by David Grunwald
A medical device is an instrument, device or implant which is used to treat or diagnose a medical condition or disease. As opposed to a drug, which induces a chemical action, a medical device acts by mechanical or physical means. Medical devices range from simple devices like thermometers and blood pressure monitors to advanced devices like pacemakers, stents and medical imaging systems.
The development, sale and distribution of medical devices are strictly regulated in most of the countries in the world. This requires medical device manufacturers to maintain regulatory affairs departments in order to verify compliance in all countries of sale. This is an onerous task, as the regulations vary from country to country and are also subject to frequent changes. Indeed the Regulatory Affairs manager in a medical device company needs to keep abreast of all the changes in the directives and guide the company accordingly in its compliance objectives.
Translation services play a huge part in meeting the regulatory directives in the various countries. In general, medical device documentation and labeling must be available in the official languages of each country. In the European Union alone there are over 20 different member states and over 20 languages. Materials that require translation include the medical device labels, Instructions for Use (IFU), packaging, user interface (UI), marketing materials and other technical information. Medical device companies that sell their produce worldwide may need to translate these materials in as many as 25 different languages.
Medical device companies usually outsource this translation work to translation companies that specialize in translation services for medical devices. These translation agencies will specialize in medical translation services and have extensive experience in translation for medical devices. Here are some issues to consider when reviewing the language requirements for sale of medical devices.
Marketing Materials. These can include roll-ups for trade show booths, brochures, graphic emails, data sheets and web content. Some of the marketing materials contain hi-resolution photos and graphics. Aside from the translation of content, marketing materials often require page layout in DTP applications like InDesign or Illustrator. Make sure that the medical device translation company has the required page layout software and can provide fast delivery of marketing materials in several languages at the same time. These materials are always needed urgently.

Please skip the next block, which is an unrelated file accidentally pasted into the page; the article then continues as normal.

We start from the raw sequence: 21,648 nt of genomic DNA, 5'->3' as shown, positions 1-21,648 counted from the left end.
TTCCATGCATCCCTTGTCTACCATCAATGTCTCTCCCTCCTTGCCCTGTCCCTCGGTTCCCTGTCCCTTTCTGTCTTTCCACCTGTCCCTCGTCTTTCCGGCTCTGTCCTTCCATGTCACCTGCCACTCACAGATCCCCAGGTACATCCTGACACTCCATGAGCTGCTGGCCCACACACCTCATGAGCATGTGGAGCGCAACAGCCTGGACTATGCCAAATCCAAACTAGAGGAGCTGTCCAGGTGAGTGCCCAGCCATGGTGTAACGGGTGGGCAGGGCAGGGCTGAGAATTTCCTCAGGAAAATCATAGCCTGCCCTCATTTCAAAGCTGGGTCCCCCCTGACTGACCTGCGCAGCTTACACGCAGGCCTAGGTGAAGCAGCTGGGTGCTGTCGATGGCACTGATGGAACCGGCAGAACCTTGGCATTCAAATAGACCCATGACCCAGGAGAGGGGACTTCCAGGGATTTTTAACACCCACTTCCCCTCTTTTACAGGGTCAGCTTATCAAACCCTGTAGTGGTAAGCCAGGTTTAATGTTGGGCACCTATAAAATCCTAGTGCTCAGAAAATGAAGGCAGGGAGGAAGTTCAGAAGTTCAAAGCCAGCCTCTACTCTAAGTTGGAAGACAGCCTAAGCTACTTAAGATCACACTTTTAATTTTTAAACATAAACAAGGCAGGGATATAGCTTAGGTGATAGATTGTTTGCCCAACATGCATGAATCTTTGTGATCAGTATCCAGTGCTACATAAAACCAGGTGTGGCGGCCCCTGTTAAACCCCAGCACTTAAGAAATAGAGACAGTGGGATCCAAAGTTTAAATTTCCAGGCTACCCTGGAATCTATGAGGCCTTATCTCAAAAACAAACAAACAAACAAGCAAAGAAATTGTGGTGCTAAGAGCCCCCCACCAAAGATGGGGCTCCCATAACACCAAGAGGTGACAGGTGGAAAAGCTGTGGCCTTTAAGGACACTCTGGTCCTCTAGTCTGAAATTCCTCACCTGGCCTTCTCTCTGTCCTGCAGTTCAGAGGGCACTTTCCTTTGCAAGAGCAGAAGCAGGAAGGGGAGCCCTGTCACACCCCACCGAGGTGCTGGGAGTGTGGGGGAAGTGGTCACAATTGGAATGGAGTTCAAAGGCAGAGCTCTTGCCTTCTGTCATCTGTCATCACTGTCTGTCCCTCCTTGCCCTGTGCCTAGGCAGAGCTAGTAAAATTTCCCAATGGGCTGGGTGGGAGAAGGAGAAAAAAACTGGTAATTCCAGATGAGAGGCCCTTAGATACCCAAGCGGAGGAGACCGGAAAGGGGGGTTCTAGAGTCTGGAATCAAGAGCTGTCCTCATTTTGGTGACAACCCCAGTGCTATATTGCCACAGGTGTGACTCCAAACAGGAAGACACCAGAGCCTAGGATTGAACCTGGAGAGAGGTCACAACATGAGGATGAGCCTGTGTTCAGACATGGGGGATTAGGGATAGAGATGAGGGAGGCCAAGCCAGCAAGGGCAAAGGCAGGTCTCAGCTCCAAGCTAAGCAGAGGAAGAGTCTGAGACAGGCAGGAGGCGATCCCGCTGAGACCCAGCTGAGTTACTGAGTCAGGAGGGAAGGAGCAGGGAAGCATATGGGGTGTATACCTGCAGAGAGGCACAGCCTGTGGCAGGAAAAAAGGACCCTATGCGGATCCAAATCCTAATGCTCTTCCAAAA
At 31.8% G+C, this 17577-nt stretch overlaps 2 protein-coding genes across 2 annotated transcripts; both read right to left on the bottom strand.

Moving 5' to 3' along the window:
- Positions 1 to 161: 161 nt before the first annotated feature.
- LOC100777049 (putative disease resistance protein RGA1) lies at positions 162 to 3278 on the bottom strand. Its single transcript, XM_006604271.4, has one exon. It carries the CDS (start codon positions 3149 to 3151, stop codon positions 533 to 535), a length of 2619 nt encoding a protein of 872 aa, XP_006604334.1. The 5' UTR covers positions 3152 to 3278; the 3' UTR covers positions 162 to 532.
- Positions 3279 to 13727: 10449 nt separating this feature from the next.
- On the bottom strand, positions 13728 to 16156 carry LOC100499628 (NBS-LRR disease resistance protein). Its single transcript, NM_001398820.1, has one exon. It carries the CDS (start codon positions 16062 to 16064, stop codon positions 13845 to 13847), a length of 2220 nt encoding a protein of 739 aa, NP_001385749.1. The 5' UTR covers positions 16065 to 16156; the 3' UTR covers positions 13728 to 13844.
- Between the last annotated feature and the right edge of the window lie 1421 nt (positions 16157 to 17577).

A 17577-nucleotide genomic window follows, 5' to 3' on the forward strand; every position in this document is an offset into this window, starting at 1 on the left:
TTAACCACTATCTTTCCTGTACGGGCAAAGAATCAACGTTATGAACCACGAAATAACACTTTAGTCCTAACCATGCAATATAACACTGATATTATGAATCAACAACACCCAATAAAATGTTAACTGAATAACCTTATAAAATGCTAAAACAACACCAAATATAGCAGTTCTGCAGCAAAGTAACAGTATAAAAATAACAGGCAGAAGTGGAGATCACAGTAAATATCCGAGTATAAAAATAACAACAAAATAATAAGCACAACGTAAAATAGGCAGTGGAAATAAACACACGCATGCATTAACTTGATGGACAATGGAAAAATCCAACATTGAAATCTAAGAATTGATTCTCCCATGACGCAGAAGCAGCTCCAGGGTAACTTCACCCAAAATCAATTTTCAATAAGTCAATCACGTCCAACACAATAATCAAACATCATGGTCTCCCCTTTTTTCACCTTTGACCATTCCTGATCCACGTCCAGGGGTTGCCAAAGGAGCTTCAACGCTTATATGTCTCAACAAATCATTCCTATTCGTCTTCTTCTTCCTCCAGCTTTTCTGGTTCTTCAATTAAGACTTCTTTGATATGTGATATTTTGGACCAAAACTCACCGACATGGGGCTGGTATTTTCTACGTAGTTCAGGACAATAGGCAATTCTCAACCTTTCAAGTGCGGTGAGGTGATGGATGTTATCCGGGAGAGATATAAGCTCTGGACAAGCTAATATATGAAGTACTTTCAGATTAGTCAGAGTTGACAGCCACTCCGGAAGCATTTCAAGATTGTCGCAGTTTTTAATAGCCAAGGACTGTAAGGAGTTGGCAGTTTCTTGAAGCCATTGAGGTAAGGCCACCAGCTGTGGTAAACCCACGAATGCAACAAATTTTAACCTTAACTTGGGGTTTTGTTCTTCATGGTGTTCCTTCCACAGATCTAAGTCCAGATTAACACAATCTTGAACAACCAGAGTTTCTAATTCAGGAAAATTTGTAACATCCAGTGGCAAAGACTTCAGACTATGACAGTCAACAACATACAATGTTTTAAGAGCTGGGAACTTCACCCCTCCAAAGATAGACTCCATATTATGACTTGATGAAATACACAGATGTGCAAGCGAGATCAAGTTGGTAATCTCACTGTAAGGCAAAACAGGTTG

Instructions for Use (IFU). Also referred to as Directions for Use (DFU).These documents can range from 1-2 pages for simple medical devices to over a hundred pages for complex devices. These are basically product manuals that provide instructions on how to use the device. IFUs also contain standard caution and warning labels that pertain to the use of the device. IFUs are often printed in several languages in the same printed document, with language identifiers on each page to indicate each language. The translation vendor should have the capability of combining all languages in the IFU page layout.
Clinical Training Materials. Once a medical device is approved for use in a specific country, local personnel (such as hospital staff, doctors and nurses) often require training on the use of the medical device. Clinical training materials are often made available on PowerPoint presentations. These materials need to be translated with the PPT files adjusted for page layout issues (such as text expansion).
Medical Device Software Localization. Some medical devices are software-driven, with a User Interface (UI) that navigates the user through operation. Some medical devices have custom LCD displays, while others use standard operating systems like Windows or iOS. Localization of the UI is often required in various countries. This work entails translation of software resource files, linguistic testing of the files after translation and insertion of screen shots into the IFU, manuals and marketing materials.
Certificate of Accuracy. Regulatory directives may require the medical device company to file a translation Certificate of Accuracy with each translation. Make sure that your translation company offers this service.
Translation Memory and Terminology Management. Ask your translation vendor to use translation memory (TM) software tools when translating medical device materials of all kinds. Medical device documents, especially IFUs, are updated frequently. Using a TM will save costs when updating or revising the texts. Additionally, there is a certain amount of repetition between the various texts (for example, clinical training materials may use text from the IFU) and use of TMs will save time and money. Verify that the TM is associated with a terminology management application to ensure consistent use over time of terminology throughout the translated texts.